Secondly, in Isa_8:17 (Septuagint version) we read, “I will put My trust in Him.” Taking a position as Man, the Lord identified Himself with His own in the only proper life for a man to live - the life of dependence upon God.

Thirdly, in Isa_8:18 we read, “Behold, I and the children that Jehovah hath given Me.” Here again we see the identification of Christ with the excellent of the earth - not with the children of men - but with the children that God had given Him.

(Vv. 14, 15). Verses 12 and 13 have shown how blessedly Christ has identified us with Himself in His position before God. Now we are to learn the further truth that He has identified Himself with us in our position of weakness and death before God. If the children are partakers of flesh and blood, He likewise partakes of the same. If they are under the dominion of death and the devil, He, having taken flesh and blood, is able to enter into death to annul the devil who had the power of death, and deliver them who through fear of death were all their lifetime subject to bondage. The devil knows that the wages of sin is death, and is not slow to use this solemn truth to keep the sinner in the fear of death and its consequences all his life. The Lord, on whom death has no claim, goes into death and bears the death penalty that was upon us, and thus robs the devil of his power to terrify the believer with death. We may indeed pass through death, not as the penalty of sin leading to judgment, but only as the gateway out of all suffering into the fulness of blessing.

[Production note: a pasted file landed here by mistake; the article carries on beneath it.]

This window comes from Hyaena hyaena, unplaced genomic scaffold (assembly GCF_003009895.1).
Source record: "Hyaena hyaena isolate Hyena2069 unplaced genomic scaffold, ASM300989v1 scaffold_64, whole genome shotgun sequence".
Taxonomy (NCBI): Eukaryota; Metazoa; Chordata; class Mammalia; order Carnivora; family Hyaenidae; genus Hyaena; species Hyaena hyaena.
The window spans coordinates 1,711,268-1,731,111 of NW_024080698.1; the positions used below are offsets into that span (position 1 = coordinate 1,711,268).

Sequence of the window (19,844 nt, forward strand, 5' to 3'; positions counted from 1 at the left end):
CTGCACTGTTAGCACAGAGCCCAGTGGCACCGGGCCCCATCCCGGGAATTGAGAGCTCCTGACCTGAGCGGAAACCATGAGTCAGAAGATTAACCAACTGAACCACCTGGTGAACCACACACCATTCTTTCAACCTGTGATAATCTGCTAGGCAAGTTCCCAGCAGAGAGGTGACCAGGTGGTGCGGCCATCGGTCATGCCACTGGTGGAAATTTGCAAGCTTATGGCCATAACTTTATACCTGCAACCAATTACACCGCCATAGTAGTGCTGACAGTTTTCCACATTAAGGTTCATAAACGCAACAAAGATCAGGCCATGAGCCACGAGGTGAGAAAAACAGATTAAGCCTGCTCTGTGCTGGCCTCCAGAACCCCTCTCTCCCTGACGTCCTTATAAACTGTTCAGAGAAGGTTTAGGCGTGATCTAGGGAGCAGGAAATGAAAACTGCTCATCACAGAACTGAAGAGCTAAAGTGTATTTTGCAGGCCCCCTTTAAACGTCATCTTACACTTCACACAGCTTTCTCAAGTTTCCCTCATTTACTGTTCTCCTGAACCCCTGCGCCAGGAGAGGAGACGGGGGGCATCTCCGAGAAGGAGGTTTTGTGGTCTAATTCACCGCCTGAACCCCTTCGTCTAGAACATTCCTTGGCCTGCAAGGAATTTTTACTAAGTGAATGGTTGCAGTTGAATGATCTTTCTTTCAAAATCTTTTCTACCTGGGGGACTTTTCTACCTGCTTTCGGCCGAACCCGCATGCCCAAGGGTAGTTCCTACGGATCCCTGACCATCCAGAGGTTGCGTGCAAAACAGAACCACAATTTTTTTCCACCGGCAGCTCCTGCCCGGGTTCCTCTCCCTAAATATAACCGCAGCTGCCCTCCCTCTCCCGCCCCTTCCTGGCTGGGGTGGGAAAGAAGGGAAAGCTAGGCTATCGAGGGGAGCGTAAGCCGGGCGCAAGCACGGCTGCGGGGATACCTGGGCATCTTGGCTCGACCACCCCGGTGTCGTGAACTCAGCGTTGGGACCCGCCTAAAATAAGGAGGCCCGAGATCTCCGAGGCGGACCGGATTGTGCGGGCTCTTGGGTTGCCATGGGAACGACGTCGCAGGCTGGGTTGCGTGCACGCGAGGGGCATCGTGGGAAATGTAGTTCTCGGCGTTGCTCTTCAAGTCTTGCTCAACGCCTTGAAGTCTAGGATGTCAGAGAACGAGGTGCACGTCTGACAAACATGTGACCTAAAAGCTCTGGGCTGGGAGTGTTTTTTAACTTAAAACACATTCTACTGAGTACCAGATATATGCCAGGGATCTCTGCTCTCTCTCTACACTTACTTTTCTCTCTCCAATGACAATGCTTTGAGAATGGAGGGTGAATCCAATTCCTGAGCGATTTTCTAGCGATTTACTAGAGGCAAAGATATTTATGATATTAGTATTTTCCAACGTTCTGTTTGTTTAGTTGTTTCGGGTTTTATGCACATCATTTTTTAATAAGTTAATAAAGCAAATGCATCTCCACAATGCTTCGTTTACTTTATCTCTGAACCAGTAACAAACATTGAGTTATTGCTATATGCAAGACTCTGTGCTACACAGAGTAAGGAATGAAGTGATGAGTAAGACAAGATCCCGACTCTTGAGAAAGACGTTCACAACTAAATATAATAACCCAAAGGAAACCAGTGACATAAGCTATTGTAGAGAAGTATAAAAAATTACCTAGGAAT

(Vv. 16-18). It was not to the help of angels that the Lord came, but to take up the cause of the seed of Abraham. To do this it behoved Him in all things to be made like unto His brethren. Thus He fully enters into their position, though not their state. Here, for the first time in the Epistle, we learn of His gracious work for us as a merciful and faithful High Priest. In order to exercise this needed service He must, through His life of humiliation and trial, enter into all our difficulties and temptations. Then, when that perfect life is finished, He goes into death to make propitiation for our sins, in order that they might be forgiven. That great work being accomplished, He is able from His place in glory to exercise His priestly grace, and in mercy and in faithfulness succour them that are tempted, because He Himself hath suffered being tempted.

The suffering is through not yielding to the temptation. If we yield, the flesh does not suffer; on the contrary, it indulges itself by the temptation, finding its pleasure in the thing by which it is tempted. It enjoys the pleasure of sin at the moment, though for the sin it will finally have to suffer. The Lord was tempted, only to bring out His perfection that never for a moment yielded to the temptation. This entailed suffering. He endured hunger rather than yield to the devil's temptation. Having thus suffered in the presence of temptation, He is able to succour His people and enable them to stand firm in the presence of temptation. With a perfectly tender heart He enters into our temptations and succours us with mercy and faithfulness. Too often we can show mercy at the expense of faithfulness, or act in faithfulness at the expense of mercy. He, in the perfection of His way, can show mercy without compromising faithfulness.

Bibliographical Information
Smith, Hamilton. "Commentary on Hebrews 2". "Smith's Writings". https://www.studylight.org/commentaries/eng/hsw/hebrews-2.html. 1832.